I spent a majority of my life feeling a nagging frustration with my own misunderstanding of the grief. I could never put my finger on it. I wasn’t devastated or angry at the world anymore, but there was a restlessness present in me that I could never seem to understand.

Two years ago, on the anniversary of his death, I finally understood the restlessness. I realized it isn’t any sort of negative feeling, but a curiosity. I came to that realization while at work, and I was so excited that I called my mom crying tears of joy.

It goes like this: I wonder every day how my life would be different if he was still here. What would he have to say about everything I’ve done from my career choice, to my failures and successes? Would he have been hard on the boys I brought home? The questions are infinite and there are new ones with each day that I live on without him.

I wonder where we would’ve gone together and how every event in my life would’ve played out differently, so the restlessness makes perfect sense. I don’t remember how he spoke. I never got to know what he believed in, and there isn’t anything I remember to assume how he might react to what’s new in my life.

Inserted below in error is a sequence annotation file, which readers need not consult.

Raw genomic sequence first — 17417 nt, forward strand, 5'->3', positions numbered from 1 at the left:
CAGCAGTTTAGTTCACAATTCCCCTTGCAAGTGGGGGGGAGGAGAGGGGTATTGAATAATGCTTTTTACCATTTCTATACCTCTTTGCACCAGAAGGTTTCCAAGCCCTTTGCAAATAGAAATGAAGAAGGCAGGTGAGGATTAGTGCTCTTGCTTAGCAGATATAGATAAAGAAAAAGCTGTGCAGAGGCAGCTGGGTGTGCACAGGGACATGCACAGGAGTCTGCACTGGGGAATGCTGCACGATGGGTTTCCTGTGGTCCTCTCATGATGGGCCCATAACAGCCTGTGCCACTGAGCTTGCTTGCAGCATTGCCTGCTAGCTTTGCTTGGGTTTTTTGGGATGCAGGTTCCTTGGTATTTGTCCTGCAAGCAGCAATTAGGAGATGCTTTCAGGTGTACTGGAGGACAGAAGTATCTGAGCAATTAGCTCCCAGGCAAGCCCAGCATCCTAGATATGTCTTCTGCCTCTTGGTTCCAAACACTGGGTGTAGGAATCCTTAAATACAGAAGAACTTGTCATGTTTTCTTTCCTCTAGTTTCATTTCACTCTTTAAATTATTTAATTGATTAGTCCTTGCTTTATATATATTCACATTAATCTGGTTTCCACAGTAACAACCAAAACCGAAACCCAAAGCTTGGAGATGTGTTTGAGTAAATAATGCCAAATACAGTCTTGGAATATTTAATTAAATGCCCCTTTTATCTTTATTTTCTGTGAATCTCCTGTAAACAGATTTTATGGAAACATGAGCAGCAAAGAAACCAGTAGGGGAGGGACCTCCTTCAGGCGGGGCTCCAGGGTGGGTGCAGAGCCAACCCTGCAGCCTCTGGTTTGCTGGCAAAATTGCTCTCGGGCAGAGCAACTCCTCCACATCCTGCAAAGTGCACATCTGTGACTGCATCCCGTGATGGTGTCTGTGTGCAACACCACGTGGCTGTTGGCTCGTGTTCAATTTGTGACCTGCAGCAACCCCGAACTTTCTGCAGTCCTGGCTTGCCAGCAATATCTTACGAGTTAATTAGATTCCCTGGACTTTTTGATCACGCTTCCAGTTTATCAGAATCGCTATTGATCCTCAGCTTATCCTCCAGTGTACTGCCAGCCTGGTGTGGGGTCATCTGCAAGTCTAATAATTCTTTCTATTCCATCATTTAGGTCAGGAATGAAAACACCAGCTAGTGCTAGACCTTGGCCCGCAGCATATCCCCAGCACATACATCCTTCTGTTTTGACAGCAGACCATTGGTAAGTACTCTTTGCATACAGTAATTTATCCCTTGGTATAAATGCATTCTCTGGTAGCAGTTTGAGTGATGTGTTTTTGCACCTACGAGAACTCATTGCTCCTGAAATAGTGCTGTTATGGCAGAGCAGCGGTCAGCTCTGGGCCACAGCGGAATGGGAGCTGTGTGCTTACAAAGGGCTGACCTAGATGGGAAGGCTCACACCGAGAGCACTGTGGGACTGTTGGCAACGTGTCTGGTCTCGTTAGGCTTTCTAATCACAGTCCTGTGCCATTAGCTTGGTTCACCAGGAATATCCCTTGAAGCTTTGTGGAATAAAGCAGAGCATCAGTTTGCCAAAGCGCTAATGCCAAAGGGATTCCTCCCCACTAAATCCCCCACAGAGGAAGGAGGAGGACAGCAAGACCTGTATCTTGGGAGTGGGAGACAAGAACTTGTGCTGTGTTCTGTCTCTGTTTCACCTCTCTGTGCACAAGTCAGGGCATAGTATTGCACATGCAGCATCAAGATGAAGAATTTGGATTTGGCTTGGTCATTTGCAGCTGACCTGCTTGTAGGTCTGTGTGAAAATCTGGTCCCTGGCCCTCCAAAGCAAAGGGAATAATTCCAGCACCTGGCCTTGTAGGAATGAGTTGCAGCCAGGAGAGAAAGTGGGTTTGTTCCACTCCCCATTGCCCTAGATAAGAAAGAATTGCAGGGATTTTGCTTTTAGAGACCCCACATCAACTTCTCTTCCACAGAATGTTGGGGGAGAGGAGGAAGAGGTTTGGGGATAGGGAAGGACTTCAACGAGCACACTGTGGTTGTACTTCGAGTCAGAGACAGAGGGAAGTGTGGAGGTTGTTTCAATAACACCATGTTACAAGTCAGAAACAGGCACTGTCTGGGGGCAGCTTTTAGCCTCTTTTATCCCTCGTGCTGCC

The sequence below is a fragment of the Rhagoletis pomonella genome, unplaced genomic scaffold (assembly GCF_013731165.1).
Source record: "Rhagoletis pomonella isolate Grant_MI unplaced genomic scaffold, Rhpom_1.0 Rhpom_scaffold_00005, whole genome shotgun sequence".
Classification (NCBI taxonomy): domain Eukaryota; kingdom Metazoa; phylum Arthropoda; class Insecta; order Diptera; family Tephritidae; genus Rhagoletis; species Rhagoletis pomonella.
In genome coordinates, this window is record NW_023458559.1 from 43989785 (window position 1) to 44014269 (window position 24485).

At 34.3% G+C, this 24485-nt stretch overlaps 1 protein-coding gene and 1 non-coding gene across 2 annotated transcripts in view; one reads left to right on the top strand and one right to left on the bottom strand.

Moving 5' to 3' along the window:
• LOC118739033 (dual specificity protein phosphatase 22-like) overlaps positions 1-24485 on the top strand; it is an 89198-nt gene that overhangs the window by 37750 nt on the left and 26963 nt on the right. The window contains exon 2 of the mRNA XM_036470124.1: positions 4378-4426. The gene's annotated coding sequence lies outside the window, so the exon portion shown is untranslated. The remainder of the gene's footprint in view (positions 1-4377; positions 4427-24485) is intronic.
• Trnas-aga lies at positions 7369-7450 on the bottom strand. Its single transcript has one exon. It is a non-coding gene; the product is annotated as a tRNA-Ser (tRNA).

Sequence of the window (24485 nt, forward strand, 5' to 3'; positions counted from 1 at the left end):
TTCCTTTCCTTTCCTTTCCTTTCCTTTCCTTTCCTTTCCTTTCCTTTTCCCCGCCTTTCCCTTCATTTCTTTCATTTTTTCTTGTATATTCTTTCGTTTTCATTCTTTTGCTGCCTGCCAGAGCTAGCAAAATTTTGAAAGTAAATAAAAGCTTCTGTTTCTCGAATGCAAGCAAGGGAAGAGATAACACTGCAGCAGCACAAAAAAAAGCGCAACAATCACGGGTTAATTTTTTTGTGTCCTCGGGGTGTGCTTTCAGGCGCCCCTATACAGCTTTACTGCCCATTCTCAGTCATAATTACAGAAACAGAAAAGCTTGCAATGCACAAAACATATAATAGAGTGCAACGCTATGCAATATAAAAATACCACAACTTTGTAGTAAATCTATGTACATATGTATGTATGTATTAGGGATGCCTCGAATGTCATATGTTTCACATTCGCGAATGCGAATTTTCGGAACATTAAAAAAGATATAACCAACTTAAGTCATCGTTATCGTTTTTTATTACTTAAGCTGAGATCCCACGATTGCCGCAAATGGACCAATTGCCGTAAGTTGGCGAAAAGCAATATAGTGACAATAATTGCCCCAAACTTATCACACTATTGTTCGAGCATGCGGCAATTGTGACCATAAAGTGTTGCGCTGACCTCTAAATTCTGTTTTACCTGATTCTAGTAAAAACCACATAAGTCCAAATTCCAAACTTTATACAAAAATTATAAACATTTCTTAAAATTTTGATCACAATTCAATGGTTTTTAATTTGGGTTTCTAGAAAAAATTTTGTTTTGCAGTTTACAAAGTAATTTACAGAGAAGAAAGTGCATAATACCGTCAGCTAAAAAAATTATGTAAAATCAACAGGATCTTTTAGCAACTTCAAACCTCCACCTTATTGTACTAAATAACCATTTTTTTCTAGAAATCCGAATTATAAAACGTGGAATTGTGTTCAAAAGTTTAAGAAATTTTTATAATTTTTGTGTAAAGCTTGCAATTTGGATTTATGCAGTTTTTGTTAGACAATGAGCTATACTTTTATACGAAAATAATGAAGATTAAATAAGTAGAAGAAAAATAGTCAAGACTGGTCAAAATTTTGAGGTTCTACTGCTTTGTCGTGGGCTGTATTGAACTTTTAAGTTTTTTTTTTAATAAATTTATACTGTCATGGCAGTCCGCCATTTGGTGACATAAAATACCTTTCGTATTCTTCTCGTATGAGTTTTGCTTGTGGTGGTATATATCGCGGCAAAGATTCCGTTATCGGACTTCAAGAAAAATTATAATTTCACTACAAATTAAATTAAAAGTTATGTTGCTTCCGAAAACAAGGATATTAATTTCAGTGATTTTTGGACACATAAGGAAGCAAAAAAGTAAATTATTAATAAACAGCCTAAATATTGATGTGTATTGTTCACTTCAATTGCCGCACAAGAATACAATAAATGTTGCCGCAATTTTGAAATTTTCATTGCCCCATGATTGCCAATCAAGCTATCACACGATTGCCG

Still, the curiosity is not something that saddens me all the time. It is difficult to share the sensation with anyone that hasn’t experienced it firsthand because the assumption is that I am constantly plagued by “what if” scenarios, but I didn’t cry the day of my first prom because he wasn’t there. I smiled and thought about what he would say if he was.

I could spend hours daydreaming about him being there every second since he died and feel happy at the end of a day. It’s true that I will never stop missing him, but it’s also true that his absence no longer terrorizes me. I’m simply curious about how things would be if he never died.

As I move forward, I’ll graduate from college and get married, and I know I’ll wonder about him through every step. It’s as if I look at everything I do through a kaleidoscope. I get to see how things around me are happening, then I can imagine a multiplicity of ways he would’ve been intertwined with them. None of them are saddening; they feel like bold, brilliant colors.

There isn’t a reason to be sorry any longer because, in an odd way, this part of my grieving is my comfort.